Voltaire's "Candide" is a satire on optimism.

Essay by aaliyaHigh School, 12th gradeA-, April 2003

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Voltaire's Candide is a satire on optimism. The time when Candide was written, the intellectual movement known as the Enlightenment was spreading ideas about the equality and basic rights of man and the importance of reason and scientific objectivity. Through Candide, Voltaire expressed the misleading notion of Gottfried William von Leibniz's theory of optimism. Liebniz developed the idea that the world they were living in at that time was "the best of all possible worlds." Throughout the novel, Voltaire ridicules and criticizes the belief that God necessarily made our world the best of all possible ones, and that all is well. These criticisms are clearly expressed through blind optimism, ineffective philosophical theories, and the degenerating potential of wealth.

Evidence of nonsensical optimism is present through the misadventures of many characters. At the beginning of the novel, Pangloss, a philosopher, teaches his student, Candide that "All is well".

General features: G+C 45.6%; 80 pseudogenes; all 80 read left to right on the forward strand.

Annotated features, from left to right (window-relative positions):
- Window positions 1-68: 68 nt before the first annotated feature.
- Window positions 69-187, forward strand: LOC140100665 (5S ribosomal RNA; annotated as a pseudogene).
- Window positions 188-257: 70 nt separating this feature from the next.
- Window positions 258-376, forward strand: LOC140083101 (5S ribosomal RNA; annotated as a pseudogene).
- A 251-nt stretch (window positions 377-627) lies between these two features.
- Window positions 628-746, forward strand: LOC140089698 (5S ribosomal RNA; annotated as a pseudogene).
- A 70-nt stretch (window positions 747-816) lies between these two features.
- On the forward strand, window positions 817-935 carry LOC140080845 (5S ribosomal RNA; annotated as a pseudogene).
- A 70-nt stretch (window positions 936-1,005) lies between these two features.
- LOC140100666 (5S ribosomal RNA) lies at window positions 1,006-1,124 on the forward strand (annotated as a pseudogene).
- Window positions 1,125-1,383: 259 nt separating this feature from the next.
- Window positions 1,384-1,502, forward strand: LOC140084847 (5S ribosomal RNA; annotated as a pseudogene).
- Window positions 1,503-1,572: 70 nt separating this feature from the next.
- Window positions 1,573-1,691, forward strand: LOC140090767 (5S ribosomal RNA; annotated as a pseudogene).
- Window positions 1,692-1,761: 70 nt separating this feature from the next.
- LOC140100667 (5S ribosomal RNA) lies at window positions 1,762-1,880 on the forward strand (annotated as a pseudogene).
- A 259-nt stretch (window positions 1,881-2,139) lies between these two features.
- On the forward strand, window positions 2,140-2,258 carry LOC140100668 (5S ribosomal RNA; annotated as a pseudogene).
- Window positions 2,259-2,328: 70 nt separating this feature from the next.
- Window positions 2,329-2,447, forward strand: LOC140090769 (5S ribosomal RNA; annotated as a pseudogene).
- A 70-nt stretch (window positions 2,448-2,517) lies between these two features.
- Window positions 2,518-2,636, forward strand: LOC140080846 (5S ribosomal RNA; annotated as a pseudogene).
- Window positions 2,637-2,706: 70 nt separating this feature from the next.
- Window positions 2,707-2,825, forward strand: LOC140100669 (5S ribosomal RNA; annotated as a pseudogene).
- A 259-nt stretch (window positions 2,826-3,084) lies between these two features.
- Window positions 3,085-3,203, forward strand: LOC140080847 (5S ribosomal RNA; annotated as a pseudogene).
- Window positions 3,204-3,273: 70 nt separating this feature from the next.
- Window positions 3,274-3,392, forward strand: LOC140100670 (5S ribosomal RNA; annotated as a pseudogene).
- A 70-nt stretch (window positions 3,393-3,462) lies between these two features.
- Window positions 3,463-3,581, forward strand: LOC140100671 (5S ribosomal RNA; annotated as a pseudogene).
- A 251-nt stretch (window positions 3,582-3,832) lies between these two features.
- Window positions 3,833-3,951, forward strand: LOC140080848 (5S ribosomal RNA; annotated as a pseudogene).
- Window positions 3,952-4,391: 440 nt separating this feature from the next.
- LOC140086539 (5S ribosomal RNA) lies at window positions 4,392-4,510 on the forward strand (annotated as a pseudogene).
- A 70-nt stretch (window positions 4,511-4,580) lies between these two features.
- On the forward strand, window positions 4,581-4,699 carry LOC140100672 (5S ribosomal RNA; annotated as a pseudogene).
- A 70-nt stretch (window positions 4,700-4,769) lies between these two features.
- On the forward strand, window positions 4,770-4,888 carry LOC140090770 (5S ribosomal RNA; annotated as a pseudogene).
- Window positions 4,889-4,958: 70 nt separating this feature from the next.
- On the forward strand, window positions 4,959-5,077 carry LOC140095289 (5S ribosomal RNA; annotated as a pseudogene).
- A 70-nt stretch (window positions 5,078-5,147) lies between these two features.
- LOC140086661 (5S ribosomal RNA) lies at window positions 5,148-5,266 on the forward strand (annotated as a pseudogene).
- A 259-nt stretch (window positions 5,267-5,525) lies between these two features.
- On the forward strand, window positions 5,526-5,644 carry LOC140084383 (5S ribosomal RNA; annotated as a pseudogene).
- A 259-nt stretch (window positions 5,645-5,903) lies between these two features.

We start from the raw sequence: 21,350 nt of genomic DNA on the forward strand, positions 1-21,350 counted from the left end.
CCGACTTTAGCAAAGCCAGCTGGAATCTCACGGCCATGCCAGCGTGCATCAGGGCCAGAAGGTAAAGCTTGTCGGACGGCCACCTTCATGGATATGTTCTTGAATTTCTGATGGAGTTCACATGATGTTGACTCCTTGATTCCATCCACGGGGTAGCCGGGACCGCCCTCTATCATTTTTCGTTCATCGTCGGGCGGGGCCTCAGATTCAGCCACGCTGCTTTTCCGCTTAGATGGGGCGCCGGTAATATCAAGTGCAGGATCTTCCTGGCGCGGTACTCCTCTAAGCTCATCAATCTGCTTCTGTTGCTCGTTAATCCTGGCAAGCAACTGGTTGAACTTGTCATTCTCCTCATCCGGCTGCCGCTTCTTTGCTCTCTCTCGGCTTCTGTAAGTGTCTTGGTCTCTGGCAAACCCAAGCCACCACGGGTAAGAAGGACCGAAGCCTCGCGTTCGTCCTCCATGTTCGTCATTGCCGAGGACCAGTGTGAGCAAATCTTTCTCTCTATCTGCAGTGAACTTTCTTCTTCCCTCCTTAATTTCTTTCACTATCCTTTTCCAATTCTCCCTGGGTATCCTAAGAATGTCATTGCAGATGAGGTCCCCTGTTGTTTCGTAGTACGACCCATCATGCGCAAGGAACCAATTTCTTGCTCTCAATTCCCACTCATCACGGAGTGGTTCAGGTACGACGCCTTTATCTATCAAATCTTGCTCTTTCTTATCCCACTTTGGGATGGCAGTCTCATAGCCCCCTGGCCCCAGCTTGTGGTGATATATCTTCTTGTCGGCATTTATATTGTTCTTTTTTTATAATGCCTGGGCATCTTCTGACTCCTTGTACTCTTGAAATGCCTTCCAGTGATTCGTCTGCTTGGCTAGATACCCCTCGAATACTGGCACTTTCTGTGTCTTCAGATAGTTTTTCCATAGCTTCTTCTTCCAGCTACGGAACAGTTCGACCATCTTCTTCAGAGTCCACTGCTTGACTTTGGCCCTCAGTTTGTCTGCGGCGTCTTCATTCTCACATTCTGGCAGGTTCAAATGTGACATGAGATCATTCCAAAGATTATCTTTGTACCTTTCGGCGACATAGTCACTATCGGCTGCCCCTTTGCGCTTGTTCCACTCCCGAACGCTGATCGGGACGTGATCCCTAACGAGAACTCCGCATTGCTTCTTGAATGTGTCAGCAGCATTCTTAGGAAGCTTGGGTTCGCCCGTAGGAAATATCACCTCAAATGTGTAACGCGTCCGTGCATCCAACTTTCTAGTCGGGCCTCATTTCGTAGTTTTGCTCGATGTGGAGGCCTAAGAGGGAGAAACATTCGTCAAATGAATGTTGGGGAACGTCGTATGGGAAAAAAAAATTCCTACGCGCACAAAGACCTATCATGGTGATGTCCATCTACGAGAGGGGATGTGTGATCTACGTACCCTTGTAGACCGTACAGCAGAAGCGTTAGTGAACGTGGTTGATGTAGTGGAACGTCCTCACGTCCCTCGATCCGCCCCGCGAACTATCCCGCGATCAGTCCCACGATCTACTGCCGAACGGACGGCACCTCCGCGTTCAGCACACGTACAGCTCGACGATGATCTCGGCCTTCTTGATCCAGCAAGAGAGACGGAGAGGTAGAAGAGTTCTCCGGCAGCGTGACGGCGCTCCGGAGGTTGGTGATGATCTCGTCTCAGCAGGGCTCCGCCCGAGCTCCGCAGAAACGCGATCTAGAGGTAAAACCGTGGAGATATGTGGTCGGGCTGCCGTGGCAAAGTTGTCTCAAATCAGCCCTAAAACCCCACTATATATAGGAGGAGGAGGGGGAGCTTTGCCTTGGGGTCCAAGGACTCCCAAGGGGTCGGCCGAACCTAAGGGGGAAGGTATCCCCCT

The two come to believe that since God must be perfect, the world he created must also be perfect. Both prove this theory to be false. Pangloss acquires syphilis and he tries to explain to Candide that it is for the better--"It was an indispensable part of the best of all possible worlds, a necessary ingredient. For if Columbus... had not caught this disease... we would have neither chocolate nor cochineal" (Voltaire, 10)--but does not succeed in proving his point. Later, Pangloss is hanged for his optimism and Candide is flogged for approving of it--referred to as an auto-da-fé (secret to preventing earthquakes). After this terror, Candide realizes his blind optimism: "If this is the best of all worlds, then what must the others be like?" (Voltaire, 15). Candide experiences the brutality of war when he is captured by the Bulgarians and given two choices: " whether to run the...